Beyond Gold Medal Moments
The following sermon was preached by Kirsten Fryer, LSTC Student, in Augustana Chapel at the Lutheran School of Theology at Chicago on Wednesday, August 27, 2008.
Matthew 16: 13-20
Who do people say they are? I heard "favored to win the gold," "the biggest upset of the games," and "the fastest man in the world." I heard "the one who was cheated" and "Olympic champion." I heard "merman," "freak of nature", and "Lightning Bolt." I definitely stayed up way too late on several nights during the Olympics anticipating broken world records and gold medals. There were, of course, the 8 swimming events that kept Michael Phelps in the spotlight, the sprint events dominated by the Jamaicans-especially Usain Bolt, and the women's gymnastics events-Nastia and Shawn became familiar names in many households. They made this an Olympics that will go down in history-"a truly exceptional games." Their names captivated the world and their Olympic achievements kept many of us way too late for too many nights in a row.
Now when Jesus came to Caesarea Phillipi, he asked his disciples "Who do people say that the Son of Man is?" Matthew doesn't tell us how quickly they responded. He does not tell us if they shuffled their feet and looked to the ground. Did they answer boldly or did the question embarrass them a little bit? Were they relieved to hear the question "who do other people say the Son of Man is?" rather than "who do you say I am?" All Matthew gives us is some say John the Baptist, but others say Elijah, and still others Jeremiah or one of the prophets. That's a pretty impressive list.
Yet, Jesus presses on. For although people speculate that he is among the best leaders of their history, he has not heard the correct answer. But who do you say I am? I wonder if the other disciples looked nervously to Simon Peter. Did he step up the plate, the spokesman among them? Had they discussed it, come to a consensus in hopes that someday they would have the opportunity to speak the words? Or did he just blurt it out: You are the Messiah, the Son of the living God, relieved to finally say it. After all, what did he have to lose? If he was wrong, it wasn't the end of the world. But if he was right, it would be his gold medal moment. The opportunity to speak the words that had been bubbling inside of him since he first heard "follow me." This was the moment for him to step up and speak out.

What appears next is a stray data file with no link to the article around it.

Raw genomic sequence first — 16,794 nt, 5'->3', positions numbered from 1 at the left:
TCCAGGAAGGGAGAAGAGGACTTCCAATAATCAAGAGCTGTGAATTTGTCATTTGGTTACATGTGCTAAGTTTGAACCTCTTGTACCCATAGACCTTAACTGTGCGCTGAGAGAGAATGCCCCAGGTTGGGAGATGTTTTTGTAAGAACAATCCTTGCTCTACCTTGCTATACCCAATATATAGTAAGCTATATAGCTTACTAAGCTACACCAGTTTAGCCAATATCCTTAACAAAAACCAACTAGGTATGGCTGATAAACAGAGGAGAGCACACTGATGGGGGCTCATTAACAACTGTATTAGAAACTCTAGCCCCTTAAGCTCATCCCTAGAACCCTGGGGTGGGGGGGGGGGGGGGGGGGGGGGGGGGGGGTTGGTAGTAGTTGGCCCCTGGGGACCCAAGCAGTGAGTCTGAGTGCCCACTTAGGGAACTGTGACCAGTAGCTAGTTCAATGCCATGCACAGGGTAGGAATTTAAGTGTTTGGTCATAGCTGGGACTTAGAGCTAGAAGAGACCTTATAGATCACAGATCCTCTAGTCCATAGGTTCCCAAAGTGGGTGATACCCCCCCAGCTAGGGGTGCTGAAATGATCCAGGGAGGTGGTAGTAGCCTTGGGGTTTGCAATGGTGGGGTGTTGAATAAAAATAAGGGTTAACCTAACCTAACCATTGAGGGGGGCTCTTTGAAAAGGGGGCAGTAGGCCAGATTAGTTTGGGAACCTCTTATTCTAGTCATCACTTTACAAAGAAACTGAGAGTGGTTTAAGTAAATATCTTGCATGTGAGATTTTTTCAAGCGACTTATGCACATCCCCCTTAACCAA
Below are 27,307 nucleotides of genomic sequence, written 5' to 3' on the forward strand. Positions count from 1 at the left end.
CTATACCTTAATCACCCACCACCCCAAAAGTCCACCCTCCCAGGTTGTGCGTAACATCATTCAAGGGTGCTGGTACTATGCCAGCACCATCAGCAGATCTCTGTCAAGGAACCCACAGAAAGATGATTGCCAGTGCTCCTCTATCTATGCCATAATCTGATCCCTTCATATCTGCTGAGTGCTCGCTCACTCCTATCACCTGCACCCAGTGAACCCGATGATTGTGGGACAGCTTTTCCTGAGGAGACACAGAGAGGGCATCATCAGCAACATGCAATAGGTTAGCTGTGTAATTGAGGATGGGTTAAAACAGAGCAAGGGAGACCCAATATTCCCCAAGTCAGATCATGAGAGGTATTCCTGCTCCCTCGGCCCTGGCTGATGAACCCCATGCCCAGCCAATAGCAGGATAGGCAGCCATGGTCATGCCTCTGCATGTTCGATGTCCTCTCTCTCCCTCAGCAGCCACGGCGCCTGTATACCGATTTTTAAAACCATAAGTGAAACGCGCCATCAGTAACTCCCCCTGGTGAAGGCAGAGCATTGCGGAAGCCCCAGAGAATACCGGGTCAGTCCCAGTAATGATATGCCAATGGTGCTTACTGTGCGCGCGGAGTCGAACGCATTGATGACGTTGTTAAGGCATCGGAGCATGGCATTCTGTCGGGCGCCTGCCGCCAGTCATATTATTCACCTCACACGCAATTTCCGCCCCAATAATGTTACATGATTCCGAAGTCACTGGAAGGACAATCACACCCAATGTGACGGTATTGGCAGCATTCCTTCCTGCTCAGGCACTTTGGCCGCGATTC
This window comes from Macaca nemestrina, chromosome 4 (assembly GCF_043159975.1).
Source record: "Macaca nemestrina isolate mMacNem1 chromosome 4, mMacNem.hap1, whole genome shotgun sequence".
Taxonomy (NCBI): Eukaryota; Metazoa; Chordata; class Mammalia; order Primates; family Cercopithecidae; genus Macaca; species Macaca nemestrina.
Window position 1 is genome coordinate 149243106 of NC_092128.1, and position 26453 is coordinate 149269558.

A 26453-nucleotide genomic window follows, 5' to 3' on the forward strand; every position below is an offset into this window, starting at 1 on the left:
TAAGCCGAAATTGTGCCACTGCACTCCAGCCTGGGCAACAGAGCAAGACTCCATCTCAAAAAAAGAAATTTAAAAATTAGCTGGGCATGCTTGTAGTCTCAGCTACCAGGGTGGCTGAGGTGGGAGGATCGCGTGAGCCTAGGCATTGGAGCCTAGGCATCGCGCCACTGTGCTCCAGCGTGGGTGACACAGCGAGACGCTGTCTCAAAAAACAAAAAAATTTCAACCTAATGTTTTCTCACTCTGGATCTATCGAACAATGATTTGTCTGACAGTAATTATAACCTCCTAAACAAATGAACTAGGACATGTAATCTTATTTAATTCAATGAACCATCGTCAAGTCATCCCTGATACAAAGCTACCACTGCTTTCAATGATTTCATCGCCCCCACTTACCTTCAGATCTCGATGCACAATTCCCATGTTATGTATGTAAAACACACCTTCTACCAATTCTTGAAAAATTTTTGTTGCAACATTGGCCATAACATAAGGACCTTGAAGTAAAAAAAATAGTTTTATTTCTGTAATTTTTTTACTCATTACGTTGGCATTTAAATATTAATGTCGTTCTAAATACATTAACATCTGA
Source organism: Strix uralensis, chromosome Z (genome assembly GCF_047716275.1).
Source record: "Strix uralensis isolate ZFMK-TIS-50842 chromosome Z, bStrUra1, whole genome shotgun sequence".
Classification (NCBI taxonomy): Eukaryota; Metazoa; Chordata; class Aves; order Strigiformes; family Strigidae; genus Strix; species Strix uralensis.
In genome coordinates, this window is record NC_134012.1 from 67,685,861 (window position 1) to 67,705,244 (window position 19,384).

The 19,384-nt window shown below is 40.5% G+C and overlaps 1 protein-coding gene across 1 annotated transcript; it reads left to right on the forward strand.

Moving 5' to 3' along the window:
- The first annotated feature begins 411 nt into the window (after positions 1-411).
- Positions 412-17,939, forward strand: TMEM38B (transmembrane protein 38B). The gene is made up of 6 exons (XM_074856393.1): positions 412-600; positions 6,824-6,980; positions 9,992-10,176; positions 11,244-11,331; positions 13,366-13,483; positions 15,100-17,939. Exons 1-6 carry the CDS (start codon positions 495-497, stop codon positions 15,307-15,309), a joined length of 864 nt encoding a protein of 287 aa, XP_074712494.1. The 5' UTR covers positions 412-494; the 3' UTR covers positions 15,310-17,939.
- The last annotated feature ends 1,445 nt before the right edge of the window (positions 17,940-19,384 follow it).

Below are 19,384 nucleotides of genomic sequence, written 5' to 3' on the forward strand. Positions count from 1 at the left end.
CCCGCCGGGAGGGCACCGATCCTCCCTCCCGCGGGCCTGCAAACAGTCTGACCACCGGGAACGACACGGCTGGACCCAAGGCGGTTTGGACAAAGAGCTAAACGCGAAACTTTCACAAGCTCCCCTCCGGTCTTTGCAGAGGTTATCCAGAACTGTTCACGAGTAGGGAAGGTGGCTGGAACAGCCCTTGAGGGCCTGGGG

If he was right, it would be the beginning. If he was right, it would mean that the one he had hoped for, the one whom he had believed in was standing right in front of him. No more waiting for the Messiah to come. It would be the beginning of a new reality for Peter, for the disciples, and for the world. It would confirm the hope they had held on to for so long. You are the Messiah, the Son of the living God.
And when he spoke the words, not only was the Messiah within arms reach, his arms were reaching out to Peter. And had been reaching out to him since that very first "follow me." Peter had finally spoken the words he had longed to speak. Named the one whom he had hoped for. Now the Messiah was standing in front of him and was calling him blessed. The beginning of a new life for Simon, son of Jonah, now called Peter, the Rock.
As we gather here today, we are at a beginning place. The beginning of a new school year. The beginning of seminary for some. The beginning of another school year for others. For some of us, the beginning of our last school year. The beginning of a year of a new job or a new position for several. We stand at the beginning of a year celebrating the many new faces in our community. We stand at a beginning of a new year, even as we grieve the absence of some very familiar faces within our community, and the death of our sister, Connie.